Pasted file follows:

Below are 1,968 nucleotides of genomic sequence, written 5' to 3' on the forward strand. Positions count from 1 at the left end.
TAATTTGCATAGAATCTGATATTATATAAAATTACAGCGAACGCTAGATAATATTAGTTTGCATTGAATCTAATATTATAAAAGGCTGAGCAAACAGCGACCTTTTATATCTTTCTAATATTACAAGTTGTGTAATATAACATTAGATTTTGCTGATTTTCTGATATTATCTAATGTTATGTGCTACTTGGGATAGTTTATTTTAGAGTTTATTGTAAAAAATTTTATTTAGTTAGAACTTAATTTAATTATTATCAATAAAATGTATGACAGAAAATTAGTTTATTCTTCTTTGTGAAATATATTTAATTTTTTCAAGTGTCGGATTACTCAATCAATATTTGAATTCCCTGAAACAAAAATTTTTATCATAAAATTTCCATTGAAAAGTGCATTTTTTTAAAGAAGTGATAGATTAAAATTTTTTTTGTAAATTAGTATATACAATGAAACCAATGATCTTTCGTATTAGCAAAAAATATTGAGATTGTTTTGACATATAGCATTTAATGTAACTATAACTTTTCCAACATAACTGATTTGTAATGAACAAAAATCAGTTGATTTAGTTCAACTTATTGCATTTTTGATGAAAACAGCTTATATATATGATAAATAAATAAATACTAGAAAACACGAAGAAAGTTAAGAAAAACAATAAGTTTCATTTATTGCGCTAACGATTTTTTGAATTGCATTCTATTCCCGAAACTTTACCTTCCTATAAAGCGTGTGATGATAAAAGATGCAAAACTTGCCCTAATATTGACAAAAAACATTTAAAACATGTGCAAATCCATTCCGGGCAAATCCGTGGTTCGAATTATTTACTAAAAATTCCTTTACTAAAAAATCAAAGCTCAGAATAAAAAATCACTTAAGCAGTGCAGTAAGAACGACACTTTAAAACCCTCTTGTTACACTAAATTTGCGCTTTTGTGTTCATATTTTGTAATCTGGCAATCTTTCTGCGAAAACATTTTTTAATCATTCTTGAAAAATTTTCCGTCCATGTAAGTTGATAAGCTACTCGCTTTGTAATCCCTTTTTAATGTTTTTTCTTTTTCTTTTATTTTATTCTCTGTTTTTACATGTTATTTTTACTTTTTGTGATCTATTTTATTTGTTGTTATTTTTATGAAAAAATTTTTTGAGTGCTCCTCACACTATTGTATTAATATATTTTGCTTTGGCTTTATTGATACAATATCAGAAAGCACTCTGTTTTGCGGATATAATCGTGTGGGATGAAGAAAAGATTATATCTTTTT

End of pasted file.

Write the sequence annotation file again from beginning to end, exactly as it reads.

Below are 1,968 nucleotides of genomic sequence, written 5' to 3' on the forward strand. Positions count from 1 at the left end.
TAATTTGCATAGAATCTGATATTATATAAAATTACAGCGAACGCTAGATAATATTAGTTTGCATTGAATCTAATATTATAAAAGGCTGAGCAAACAGCGACCTTTTATATCTTTCTAATATTACAAGTTGTGTAATATAACATTAGATTTTGCTGATTTTCTGATATTATCTAATGTTATGTGCTACTTGGGATAGTTTATTTTAGAGTTTATTGTAAAAAATTTTATTTAGTTAGAACTTAATTTAATTATTATCAATAAAATGTATGACAGAAAATTAGTTTATTCTTCTTTGTGAAATATATTTAATTTTTTCAAGTGTCGGATTACTCAATCAATATTTGAATTCCCTGAAACAAAAATTTTTATCATAAAATTTCCATTGAAAAGTGCATTTTTTTAAAGAAGTGATAGATTAAAATTTTTTTTGTAAATTAGTATATACAATGAAACCAATGATCTTTCGTATTAGCAAAAAATATTGAGATTGTTTTGACATATAGCATTTAATGTAACTATAACTTTTCCAACATAACTGATTTGTAATGAACAAAAATCAGTTGATTTAGTTCAACTTATTGCATTTTTGATGAAAACAGCTTATATATATGATAAATAAATAAATACTAGAAAACACGAAGAAAGTTAAGAAAAACAATAAGTTTCATTTATTGCGCTAACGATTTTTTGAATTGCATTCTATTCCCGAAACTTTACCTTCCTATAAAGCGTGTGATGATAAAAGATGCAAAACTTGCCCTAATATTGACAAAAAACATTTAAAACATGTGCAAATCCATTCCGGGCAAATCCGTGGTTCGAATTATTTACTAAAAATTCCTTTACTAAAAAATCAAAGCTCAGAATAAAAAATCACTTAAGCAGTGCAGTAAGAACGACACTTTAAAACCCTCTTGTTACACTAAATTTGCGCTTTTGTGTTCATATTTTGTAATCTGGCAATCTTTCTGCGAAAACATTTTTTAATCATTCTTGAAAAATTTTCCGTCCATGTAAGTTGATAAGCTACTCGCTTTGTAATCCCTTTTTAATGTTTTTTCTTTTTCTTTTATTTTATTCTCTGTTTTTACATGTTATTTTTACTTTTTGTGATCTATTTTATTTGTTGTTATTTTTATGAAAAAATTTTTTGAGTGCTCCTCACACTATTGTATTAATATATTTTGCTTTGGCTTTATTGATACAATATCAGAAAGCACTCTGTTTTGCGGATATAATCGTGTGGGATGAAGAAAAGATTATATCTTTTT